This is the obligatory “introduction to something that I’m going to be talking about periodically” post.  I think a lot of developers (myself included until recently) are not familiar with Lucene/Lucene.NET and where it fits in their development toolbox.  By the end of this post, you should understand the basics of Lucene, and you will (hopefully) want to come back for future posts that will show you how to use Lucene in your applications.

What is Lucene?

Good question.  For that, I defer to the documentation: Apache Lucene is a high-performance, full-featured text search engine library written entirely in Java. It is a technology suitable for nearly any application that requires full-text search, especially cross-platform.  Pretty self-explanatory, right?  Ok, maybe not.  Basically, it’s an open-source library that you can use if your application needs to provide search capabilities that go beyond simple relational queries. 

But Matt, this is a .NET blog, why are you talking about a Java library?  I HATE JAVA!”  Yeah, we all hate Java, but they have some cool projects (that run like crap because the Sun JavaVM is horrible, horrible abomination that should be purged by fire*).  As is the case for most good Java projects, we (the .NET community) have “borrowed” Lucene and created Lucene.NET: Lucene.Net is a source code, class-per-class, API-per-API and algorithmatic port of the Java Lucene search engine to the C# and .NET platform utilizing Microsoft .NET Framework.  Basically, Lucene.NET brings the Lucene API into .NET.  Be warned though: it is a very direct port.  You will see lots of GetSuchAndSuch and SetSuchAndSuch methods instead of properties; you will see things that expose iterators but are not IEnumerable, meaning you can’t just drop them into a foreach loop.  You will see things that *should* implement IDisposable, but don’t. 

Those issues aside, the fact that we can use Lucene in .NET is still awesome, awesome enough to outweigh the Javainess of the API. 

What’s it used for?

The most common use for Lucene is full-text indexing and search.  “But I’m not building a search engine, I’m building a bug tracking/record management/whatever!”  Is your system storing text?  Think users might ever want to search the text?  Congratulations, you have a need for full-text search.  Lucene can allow you to quickly and easily index text fields for fast, efficient searching later.  And when I say fast, I mean fast.  Way, way faster than doing something stupid like string.Contains across all your records or doing WHERE Text LIKE ‘%whatever%’ in your database.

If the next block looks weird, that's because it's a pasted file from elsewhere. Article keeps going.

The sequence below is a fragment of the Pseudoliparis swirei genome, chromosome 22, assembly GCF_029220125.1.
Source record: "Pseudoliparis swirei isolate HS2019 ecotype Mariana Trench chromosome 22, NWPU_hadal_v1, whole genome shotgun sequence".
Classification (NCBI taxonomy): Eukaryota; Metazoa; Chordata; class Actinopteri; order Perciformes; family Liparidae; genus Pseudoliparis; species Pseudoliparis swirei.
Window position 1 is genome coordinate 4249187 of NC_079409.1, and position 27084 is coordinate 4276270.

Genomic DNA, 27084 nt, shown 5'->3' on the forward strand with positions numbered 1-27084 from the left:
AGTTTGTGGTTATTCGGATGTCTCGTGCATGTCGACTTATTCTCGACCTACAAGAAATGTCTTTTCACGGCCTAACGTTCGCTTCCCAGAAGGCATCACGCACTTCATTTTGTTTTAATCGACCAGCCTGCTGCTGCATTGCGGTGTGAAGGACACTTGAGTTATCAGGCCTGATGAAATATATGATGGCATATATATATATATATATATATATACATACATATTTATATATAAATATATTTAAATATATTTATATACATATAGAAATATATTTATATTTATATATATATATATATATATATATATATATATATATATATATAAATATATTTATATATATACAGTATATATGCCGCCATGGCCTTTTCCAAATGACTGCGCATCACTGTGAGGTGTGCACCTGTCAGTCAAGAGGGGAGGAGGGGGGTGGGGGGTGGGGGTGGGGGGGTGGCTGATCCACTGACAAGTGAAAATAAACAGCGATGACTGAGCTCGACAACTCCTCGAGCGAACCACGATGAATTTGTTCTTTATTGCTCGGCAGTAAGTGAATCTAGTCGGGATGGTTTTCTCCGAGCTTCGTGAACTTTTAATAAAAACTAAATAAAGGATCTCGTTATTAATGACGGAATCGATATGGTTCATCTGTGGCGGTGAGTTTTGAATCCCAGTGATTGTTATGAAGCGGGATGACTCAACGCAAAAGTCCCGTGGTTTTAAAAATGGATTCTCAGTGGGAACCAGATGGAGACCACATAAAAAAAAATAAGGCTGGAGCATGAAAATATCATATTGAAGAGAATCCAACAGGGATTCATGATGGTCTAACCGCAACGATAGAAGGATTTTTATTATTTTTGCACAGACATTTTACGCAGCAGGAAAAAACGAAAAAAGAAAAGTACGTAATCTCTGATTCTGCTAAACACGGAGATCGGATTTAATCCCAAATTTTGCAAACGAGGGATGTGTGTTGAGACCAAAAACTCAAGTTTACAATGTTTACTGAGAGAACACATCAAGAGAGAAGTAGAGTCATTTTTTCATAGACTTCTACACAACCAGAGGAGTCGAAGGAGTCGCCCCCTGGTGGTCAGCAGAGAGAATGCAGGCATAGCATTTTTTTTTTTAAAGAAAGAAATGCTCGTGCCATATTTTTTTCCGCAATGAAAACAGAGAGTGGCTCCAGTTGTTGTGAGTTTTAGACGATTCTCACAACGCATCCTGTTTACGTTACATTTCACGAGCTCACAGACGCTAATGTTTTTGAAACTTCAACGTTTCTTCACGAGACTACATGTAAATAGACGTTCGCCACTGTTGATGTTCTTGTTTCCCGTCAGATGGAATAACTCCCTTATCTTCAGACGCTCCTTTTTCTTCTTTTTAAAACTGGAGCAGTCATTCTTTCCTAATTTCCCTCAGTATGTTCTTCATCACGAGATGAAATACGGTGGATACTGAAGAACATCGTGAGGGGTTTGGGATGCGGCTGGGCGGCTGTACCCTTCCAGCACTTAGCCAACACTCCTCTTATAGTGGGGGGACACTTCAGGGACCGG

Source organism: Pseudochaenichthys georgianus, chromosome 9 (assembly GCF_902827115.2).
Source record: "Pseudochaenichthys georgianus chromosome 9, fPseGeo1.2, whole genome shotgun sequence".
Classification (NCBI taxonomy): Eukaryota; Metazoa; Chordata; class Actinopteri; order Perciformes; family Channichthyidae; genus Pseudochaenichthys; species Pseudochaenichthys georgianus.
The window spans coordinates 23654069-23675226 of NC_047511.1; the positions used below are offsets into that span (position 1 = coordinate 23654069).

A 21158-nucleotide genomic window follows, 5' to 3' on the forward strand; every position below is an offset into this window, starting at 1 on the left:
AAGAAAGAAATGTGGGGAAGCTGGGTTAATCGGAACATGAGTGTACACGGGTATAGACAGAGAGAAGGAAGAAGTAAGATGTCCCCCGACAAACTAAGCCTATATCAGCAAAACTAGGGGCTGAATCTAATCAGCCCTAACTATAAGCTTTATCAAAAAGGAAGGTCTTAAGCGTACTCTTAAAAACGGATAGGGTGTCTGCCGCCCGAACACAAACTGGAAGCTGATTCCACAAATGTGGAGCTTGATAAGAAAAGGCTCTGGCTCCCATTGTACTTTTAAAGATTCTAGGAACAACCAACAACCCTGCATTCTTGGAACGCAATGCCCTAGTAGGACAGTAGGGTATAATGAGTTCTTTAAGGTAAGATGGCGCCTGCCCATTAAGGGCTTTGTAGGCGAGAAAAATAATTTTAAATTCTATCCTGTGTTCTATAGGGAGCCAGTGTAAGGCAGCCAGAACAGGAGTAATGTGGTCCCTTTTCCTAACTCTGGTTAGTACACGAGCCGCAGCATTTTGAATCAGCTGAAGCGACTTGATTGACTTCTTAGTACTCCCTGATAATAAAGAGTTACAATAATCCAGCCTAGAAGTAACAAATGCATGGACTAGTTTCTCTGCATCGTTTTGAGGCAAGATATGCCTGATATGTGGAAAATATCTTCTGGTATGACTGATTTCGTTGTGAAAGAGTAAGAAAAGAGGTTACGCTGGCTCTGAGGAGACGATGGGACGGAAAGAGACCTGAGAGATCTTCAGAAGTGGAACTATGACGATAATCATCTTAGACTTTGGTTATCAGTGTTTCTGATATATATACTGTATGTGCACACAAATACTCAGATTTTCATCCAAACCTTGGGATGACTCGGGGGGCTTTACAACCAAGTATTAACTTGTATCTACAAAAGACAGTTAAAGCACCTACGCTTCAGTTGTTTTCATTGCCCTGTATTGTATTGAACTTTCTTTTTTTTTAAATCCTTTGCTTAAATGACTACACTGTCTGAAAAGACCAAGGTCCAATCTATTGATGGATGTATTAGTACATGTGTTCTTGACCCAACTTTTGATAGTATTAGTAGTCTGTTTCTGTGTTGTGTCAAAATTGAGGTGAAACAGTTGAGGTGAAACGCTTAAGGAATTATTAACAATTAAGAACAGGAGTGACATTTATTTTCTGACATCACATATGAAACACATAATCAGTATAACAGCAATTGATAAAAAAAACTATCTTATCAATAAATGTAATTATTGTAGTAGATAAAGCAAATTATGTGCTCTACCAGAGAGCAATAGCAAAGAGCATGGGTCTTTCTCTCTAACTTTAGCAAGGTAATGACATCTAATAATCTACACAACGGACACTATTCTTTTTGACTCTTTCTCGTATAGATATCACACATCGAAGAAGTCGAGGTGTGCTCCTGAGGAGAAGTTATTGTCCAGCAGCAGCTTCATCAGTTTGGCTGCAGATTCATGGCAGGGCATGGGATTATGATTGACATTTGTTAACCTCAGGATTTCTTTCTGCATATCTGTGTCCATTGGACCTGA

Lucene can index and search more than just text though.  You can index dates, numbers… virtually anything that your users might want to build queries on.  Sure, you could do something similar using SQL Server, but…

Why not use SQL Server?

Because I am telling you: do not use SQL Server to store and search large amounts of text.  I have direct experience going down this road, and it leads only to pain and suffering.  Yes, all versions of SQL Server support full-text indexing, but words cannot describe how terrible the performance is for large databases (and how bad it is at actually ranking results).  It’s also very not-flexible, as opposed to Lucene, which is quite flexible, supports a wide range of queries, and does a pretty good job of ranking things.  Lucene is also not the overweight elephant that SQL Server is: it uses very little RAM and runs fine even on old or scaled-down machines. 

Here’s my advice: use SQL Server for things that map well to set-based operations.  Use it for creating reports that involve aggregation.  Use it for doing primary key look-ups.  But please, PLEASE, don’t use it as a search engine, especially not for text.  I have been down this road (in fact, I’m *still* trying to get off this road), and it is not anywhere you want to be.

Up Next

Whoa, this post is already finished?  I thought it would take longer to make the case for why Lucene is great, but obviously not since this is the last section.  In future posts, we’ll start looking at how to get up and running with Lucene.NET.  We’ll move on to advanced topics, such as distributed indexing and search, faceting, and (hopefully) even look at how to correctly use Lucene and SQL Server together.  We’ll also take detours along the way to see how you can integrate Lucene with your ORM solution to get full-text indexing for free.  If anyone has suggestions or ideas for things they want to see, please let me know!

*That’s not a joke.  I have no problems with the Java language, other than it being inferior and all, but I hate the Sun Java VM with the fiery passion of a thousand suns.